Working through a problem that is causing distress is a hard thing to do. Embracing a creative way to go about it allows us to relax and approach it from a softer angle. It also helps us grow our ability to find creative solutions and think outside the box. I prefer to use my journal to write it all out and then reflect on the things I just spewed all over the pages.

Sometimes I can’t figure it out using words, so I pull out my sketch book. I’m no Gogh by any means, but I can express myself in other ways. Sometimes it’s writing out a sentence and then scribbling over it, aggressively scratching it out, and sometimes even just stabbing a blank page until my thoughts become less anxious.

Finding your roots

One of my favorite things about embracing my creativity is that it took me back to my roots. I have always loved writing and drawing. Music is my favorite way to pass time aside from a good book, and I take so much pleasure in a simple cross-stitch pattern. I forgot all of that over the years. It was only when I picked up journaling again that I started to find myself drawn back my creative self. I’ve always been a creative individual, but I got so caught up in stress, worry, and anxiety that I forgot something really important. Some of the most anxious and depressed people are also the most creative.

Take yourself back to your roots or try out a new path. Find something creative to try and just get started. Don’t worry about being perfect (you won’t be), and just enjoy the process. Let us know how it goes in the comments down below.

4 Ways to Keep Social Media Healthy

Social media is prevalent in modern day society. It’s everywhere and it’s easily accessible. With real-time access to almost anyone in the world with just a tap and a swipe, social media can quickly become detrimental to our mental health. Here are some ways to keep it healthy.

Avoid The Comparison Trap

We spend so much time scrolling through our feeds and seeing beautiful pictures and stories. We can fall into the trap of comparing ourselves to what we see and falling down the rabbit hole. 

Keep in mind that what we see shouldn’t be taken at face value. Everyone goes out of their way to make their feed look good, and some will even completely falsify what you see. View your feeds with an eye of skepticism. Enjoy the pretty pictures, but be careful of the comparison trap. If a blog makes you feel negatively about yourself or your life, unfollow it. It’s that simple. 

Take Time Away

We have a lot going on in our lives. In a world where “busy” is glorified, we overwhelm ourselves with a load of work. We also seem to spend hours a day on social media, and that’s a lot when you already have a full day. Your work will suffer, and you’ll find yourself pushing your deadlines just by getting lost in the swipe and tap.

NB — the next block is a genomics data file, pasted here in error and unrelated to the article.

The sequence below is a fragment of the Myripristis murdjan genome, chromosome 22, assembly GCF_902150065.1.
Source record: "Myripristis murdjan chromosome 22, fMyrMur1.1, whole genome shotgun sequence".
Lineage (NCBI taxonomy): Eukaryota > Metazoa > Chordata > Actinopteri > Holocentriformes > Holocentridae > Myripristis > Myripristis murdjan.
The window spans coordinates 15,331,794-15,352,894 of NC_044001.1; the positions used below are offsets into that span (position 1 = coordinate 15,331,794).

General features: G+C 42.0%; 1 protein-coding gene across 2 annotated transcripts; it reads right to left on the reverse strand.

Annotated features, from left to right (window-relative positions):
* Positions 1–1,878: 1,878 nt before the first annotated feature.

Set your phone down and take a step away. Set your phone in a different room until you’re done with your work. Set it in a drawer to keep it out of arm’s length. We’re much less likely to pick it up on a whim if it’s difficult to get to. 

If you’ve never taken a social media detox, I would highly suggest it. Put it away and leave it alone. Turn off your notifications, silence your phone, and do something good for you for a while. Read a book, socialize without a phone in your face, go for a walk outside, etc. Social media should not dominate your life, and you definitely shouldn’t be spending excessive amounts of time on it. 

Keep It Fun

Social media is meant to be a tool to connect with other people and have fun. No matter what you’re using it for, it’s meant to be fun. If you find yourself stressing about the perfect image or the perfect update, it’s a sign you need to step away for a bit. Be real, keep it fun, and connect with people as the honest and authentic person you are.

Step Away From the Follower Count

The numbers seem to be the obsession. Your social media is only worth as much as the number of followers you have or the number of likes on your latest post. There are tips and tricks everywhere for learning how to increase these things. 

If you’re running your business or side-hustle through social media, then knowing that information is great but it’s not the end of the world if you lose a few here and there. 

If your social media is just a hobby or something you do because everyone else is, then you really don’t need to worry about the numbers. They’re just that: numbers. Don’t get so attached that you get anxious if your follower or likes count decreases. There are so many ways that can happen that it’s not worth the stress. Let it go and have fun.

Social media puts a lot of pressure on people these days. From the excessive time spent on scrolling to the need for the perfect image and the obsession with follower counts, social media can become a stressor and trigger for people living with anxiety. This is even more prevalent in students. Guys, don’t let something meant to be fun become a trigger for your anxiety. Share with us how you control social media in the comments down below.